In just the last couple of years the big, bad beef rib has been making itself known to the barbecue community.
It seems like every day I’m faced with pictures of enormous beef ribs that look more like brisket on a stick than ribs and would make Fred Flintstone jealous.
But did you know, just like pork, there are a few different types of beef ribs?
In this article, I’m going to touch on what the different types of beef ribs are, what sets them apart from their pork counterparts we’re more used to, what to tell your butcher when you go shopping and finally, how to cook each type of beef rib.
What is the Big Deal With Beef Ribs?
As I said, it seems beef ribs are becoming more and more popular these days, but why? What is with the barbecue obsession with the beef rib?
The answer is very simple, and Texas columnist J.C. Reid does an excellent job of summing it up: beef ribs are delicious, photogenic, and primal.
The well-marbled beef rib is packed with flavor (never forget, fat = flavor), and when simply seasoned and smoked at a low temp for a long period, the meat will easily pull away from the bone and melt in your mouth.
On top of that, the large bone of the short plate rib makes for a great Instagram pic that will potentially make the staunchest vegan jealous.
Difference Between Beef and Pork Ribs
When we talk about smoking ribs, we’re usually talking about pork, so it’s no surprise that the number one question I hear most about beef ribs is something to the tune of “what makes them different to pork ribs?”
While they have their similarities, they are clearly very different. Most obviously, beef ribs are much larger than all types of pork ribs. This should come as no surprise since a steer is much larger than a hog.
Besides their larger size, beef ribs tend to have more unctuous, gelatinous fat running through them that when rendered down can be like eating brisket on a stick, where the leaner beef back ribs are like eating something like a smokey, rendered steak when cooked just right.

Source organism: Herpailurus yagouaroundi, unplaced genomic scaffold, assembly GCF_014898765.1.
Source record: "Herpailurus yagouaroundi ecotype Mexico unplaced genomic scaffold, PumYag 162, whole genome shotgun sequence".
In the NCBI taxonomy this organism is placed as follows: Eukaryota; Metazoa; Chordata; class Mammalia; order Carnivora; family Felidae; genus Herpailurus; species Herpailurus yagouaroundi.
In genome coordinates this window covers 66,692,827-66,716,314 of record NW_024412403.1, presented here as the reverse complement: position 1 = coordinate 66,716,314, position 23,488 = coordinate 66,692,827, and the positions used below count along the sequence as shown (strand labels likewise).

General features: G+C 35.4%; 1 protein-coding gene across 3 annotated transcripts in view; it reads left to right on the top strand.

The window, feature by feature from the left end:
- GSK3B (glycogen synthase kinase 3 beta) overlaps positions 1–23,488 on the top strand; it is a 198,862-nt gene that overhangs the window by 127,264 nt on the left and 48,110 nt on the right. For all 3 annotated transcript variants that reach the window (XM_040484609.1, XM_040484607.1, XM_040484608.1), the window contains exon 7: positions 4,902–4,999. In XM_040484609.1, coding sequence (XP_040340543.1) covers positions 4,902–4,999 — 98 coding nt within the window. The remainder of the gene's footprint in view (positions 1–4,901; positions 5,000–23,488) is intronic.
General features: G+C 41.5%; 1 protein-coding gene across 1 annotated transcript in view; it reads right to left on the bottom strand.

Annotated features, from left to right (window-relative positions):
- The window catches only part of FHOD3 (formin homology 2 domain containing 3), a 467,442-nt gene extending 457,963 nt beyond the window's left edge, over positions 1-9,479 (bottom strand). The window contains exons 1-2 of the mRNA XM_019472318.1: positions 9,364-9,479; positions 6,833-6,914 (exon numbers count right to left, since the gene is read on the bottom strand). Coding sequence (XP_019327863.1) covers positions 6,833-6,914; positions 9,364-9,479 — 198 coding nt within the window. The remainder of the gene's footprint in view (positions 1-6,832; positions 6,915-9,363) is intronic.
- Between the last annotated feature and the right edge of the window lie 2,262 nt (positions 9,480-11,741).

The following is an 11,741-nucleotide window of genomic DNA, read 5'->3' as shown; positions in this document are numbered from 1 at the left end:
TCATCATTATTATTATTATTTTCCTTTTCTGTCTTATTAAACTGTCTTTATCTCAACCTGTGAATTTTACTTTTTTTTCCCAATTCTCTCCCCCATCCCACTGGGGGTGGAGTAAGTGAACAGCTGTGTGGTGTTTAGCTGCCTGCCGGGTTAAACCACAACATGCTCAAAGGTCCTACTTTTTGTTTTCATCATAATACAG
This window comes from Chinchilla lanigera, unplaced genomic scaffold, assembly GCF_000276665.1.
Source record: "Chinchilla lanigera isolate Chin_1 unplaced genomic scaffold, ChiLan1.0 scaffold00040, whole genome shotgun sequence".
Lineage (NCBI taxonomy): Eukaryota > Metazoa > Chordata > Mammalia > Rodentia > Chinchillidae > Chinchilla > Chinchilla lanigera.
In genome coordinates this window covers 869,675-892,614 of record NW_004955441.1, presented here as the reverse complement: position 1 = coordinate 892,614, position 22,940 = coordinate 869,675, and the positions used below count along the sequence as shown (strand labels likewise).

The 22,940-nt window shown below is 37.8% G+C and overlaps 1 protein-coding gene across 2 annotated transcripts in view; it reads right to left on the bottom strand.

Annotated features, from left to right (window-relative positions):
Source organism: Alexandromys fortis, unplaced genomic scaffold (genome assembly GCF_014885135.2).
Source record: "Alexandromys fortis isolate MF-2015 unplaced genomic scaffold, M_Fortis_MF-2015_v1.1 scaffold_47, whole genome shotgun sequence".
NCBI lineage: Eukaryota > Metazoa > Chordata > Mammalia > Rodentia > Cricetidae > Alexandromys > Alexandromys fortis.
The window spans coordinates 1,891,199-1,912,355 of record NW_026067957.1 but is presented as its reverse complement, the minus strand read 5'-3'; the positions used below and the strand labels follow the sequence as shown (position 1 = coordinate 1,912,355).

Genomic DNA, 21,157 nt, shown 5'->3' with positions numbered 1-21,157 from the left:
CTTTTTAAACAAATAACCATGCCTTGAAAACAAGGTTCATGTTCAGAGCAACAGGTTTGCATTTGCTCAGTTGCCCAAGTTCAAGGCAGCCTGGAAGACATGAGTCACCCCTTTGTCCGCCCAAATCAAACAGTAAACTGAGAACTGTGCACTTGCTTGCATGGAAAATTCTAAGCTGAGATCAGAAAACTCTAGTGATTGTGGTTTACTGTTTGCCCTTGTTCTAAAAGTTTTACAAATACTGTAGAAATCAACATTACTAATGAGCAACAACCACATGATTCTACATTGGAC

Different Types of Beef Ribs
There are essentially three types of beef ribs:
- Plate Short Ribs (most commonly called beef short ribs.)
- Chuck Short Ribs
- Back Ribs.
The Plate and Chuck ribs typically have more beef than the back ribs, and they are located down towards the stomach of the animal while the back ribs are attached to the prime rib up top.
Plate Short Rib
These are the beef ribs that barbecue pitmasters wet dreams are made of. They are the big honking foot long; melt in your mouth tender, brisket like ribs that you see being cooked in the best barbecue joints in Texas.
According to award-winning author and television host Steven Raichlen, plate ribs are the biggest and beefiest ribs out there with a single bone sometimes weighing as much as 1 – 2.5 pounds.
How to Cook Them
Similar to brisket in their fat content, they will need to be cooked at a low and slow temperature to render the fat down without drying out the meat.
A simple rub of salt and pepper would do wonders for this cut, and it’s an excellent candidate for the smoker.
In the UK, this cut is commonly known as “Jacob’s Ladder” when prepared and cooked with the ribs attached – looking like a ladder.
Chuck Short Rib
Similar to the plate short rib, the chuck short rib is still very meaty, but with just a slightly smaller bone.
This cut will possibly be easier to come by in the supermarket. The ribs will only be 3 – 6 inches long with a rectangle mass of meat on top of the bone. They may also be available boneless or cut into thinner ½” strips.
How to Cook Them
This cut is also very popular in Korean style barbecue and can be marinated in a simple sweet Asian marinade before being grilled over direct heat.
They can also be cooked on a smoker similar to how you would cook plate ribs – just obviously for much less time.
Beef Back Ribs
Back ribs are much different than chuck and plate short ribs. They come from up higher on the cow and are essentially the ribs you would find in a prime rib roast.
Given the fact that prime rib is a very expensive cut of meat, it is no surprise that the butcher will typically try to keep as much meat on the roast as possible.
This means it’s common to find racks of beef back ribs with very little meat on the bones, but with all the meat between the bones.
How to Cook Them
Given their much smaller size, they do well with being cooked indirect on the grill. A little wood smoke can be added but is not necessary.
They will not need to be cooked near as long as plate or chuck ribs, and they do well with a sweet BBQ sauce.
This article was a little short and sweet, but we feel it covers all you could want to know about the more popular cuts of beef ribs.
Do you think we’ve made any glaring omissions? Let us know in the comments and tell us all about how you prepare beef ribs!